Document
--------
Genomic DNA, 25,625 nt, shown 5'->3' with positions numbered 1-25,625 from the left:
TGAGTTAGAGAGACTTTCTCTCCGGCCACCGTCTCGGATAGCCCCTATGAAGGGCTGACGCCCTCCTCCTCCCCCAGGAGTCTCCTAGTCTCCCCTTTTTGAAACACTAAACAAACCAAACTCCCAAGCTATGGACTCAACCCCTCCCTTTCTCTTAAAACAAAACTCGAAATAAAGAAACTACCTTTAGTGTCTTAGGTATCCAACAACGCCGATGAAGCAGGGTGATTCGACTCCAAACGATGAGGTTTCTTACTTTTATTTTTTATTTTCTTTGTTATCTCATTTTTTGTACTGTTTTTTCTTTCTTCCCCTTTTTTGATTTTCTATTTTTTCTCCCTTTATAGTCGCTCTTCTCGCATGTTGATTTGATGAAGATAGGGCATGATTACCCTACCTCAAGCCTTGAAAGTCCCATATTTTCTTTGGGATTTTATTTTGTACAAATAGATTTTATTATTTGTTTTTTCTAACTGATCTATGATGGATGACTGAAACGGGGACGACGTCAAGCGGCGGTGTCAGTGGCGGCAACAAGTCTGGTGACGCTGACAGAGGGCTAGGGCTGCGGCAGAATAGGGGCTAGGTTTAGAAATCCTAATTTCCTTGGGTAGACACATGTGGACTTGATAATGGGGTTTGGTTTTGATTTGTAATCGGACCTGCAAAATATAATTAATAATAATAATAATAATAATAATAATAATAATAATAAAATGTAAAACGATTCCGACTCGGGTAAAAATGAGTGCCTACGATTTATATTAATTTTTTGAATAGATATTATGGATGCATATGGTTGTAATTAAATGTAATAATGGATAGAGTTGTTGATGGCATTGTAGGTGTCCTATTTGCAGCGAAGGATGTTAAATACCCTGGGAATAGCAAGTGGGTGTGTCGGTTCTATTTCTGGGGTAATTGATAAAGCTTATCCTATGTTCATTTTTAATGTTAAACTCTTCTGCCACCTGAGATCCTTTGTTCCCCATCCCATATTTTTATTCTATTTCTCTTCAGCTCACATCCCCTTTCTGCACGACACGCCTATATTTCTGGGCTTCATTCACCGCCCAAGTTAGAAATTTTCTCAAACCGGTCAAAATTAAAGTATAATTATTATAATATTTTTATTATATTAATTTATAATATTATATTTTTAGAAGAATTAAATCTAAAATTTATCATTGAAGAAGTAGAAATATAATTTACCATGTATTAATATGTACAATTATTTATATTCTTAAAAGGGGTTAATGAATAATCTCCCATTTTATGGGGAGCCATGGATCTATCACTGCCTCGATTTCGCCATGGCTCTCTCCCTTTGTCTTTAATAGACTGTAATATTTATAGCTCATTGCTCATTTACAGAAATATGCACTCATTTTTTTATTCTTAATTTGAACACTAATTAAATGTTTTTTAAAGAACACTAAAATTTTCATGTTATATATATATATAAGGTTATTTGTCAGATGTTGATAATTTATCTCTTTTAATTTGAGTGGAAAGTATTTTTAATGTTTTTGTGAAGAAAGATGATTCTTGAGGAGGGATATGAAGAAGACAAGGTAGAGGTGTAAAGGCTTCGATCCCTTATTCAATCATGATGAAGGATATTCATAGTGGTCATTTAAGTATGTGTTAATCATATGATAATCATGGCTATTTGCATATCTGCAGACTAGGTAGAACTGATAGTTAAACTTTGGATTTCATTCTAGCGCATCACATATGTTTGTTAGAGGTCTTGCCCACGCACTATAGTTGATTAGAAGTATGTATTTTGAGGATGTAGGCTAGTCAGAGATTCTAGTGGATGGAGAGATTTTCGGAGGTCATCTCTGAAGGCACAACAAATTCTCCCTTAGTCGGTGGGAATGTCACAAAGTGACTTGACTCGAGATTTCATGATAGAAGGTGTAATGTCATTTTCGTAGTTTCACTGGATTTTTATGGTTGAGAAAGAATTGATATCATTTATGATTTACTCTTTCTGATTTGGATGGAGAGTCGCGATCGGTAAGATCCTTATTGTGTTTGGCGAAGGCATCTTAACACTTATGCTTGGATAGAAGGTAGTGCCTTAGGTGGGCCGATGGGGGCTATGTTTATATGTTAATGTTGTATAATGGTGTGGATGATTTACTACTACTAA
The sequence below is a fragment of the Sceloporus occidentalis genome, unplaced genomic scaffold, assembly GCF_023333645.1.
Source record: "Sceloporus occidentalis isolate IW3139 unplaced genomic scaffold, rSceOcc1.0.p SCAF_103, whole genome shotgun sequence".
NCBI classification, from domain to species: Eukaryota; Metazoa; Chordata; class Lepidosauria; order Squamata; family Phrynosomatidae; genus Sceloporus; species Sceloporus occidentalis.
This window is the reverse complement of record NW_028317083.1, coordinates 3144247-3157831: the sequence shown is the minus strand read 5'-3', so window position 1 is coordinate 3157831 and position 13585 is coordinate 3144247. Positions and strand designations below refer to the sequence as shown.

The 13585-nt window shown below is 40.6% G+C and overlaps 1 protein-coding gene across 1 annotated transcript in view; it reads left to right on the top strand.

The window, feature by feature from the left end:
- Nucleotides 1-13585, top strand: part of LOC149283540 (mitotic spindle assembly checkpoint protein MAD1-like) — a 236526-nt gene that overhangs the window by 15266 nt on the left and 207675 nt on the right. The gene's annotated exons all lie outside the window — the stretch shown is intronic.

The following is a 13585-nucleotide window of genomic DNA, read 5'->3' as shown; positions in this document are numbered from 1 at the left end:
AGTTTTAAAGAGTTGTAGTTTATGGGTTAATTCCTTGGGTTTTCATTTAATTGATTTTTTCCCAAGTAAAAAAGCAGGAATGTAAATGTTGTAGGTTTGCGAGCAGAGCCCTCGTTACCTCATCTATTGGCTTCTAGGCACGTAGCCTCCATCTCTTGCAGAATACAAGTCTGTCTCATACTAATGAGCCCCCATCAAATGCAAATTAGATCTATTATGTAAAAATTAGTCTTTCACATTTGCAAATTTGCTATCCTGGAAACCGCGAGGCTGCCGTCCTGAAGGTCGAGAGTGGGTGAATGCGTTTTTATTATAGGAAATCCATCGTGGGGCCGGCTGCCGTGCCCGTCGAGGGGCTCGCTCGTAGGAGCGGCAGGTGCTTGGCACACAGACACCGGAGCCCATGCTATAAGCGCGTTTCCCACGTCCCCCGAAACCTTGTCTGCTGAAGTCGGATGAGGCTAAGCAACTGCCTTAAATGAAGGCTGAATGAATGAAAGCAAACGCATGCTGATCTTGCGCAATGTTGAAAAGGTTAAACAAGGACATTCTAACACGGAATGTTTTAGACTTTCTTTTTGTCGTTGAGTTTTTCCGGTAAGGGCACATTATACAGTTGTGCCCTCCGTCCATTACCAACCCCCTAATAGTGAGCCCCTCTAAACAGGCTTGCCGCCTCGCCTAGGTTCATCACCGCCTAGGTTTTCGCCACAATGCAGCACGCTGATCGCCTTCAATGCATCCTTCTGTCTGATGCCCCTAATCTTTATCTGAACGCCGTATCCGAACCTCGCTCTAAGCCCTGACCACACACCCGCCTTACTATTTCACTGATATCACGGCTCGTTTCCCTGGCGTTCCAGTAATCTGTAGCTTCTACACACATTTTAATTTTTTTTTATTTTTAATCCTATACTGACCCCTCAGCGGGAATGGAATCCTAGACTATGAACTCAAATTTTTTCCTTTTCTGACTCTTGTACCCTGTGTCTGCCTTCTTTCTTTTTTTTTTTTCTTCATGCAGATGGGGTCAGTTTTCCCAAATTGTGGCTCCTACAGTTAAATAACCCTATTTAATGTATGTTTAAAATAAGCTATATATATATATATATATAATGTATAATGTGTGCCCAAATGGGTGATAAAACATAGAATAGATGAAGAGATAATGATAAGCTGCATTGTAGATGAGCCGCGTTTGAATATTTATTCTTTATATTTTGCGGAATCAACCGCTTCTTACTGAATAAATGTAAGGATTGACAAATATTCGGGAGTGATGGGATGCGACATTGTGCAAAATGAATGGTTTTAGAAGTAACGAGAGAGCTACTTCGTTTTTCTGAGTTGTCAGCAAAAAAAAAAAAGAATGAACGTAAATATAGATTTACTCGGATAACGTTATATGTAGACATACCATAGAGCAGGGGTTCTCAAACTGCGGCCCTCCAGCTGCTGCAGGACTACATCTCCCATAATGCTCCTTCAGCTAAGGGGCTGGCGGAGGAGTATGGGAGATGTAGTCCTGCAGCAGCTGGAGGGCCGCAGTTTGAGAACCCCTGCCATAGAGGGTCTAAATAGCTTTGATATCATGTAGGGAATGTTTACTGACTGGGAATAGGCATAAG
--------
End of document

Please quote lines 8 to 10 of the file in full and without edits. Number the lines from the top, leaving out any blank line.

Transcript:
The window, feature by feature from the left end:
- Nucleotides 1-13585, top strand: part of LOC149283540 (mitotic spindle assembly checkpoint protein MAD1-like) — a 236526-nt gene that overhangs the window by 15266 nt on the left and 207675 nt on the right. The gene's annotated exons all lie outside the window — the stretch shown is intronic.

The following is a 13585-nucleotide window of genomic DNA, read 5'->3' as shown; positions in this document are numbered from 1 at the left end: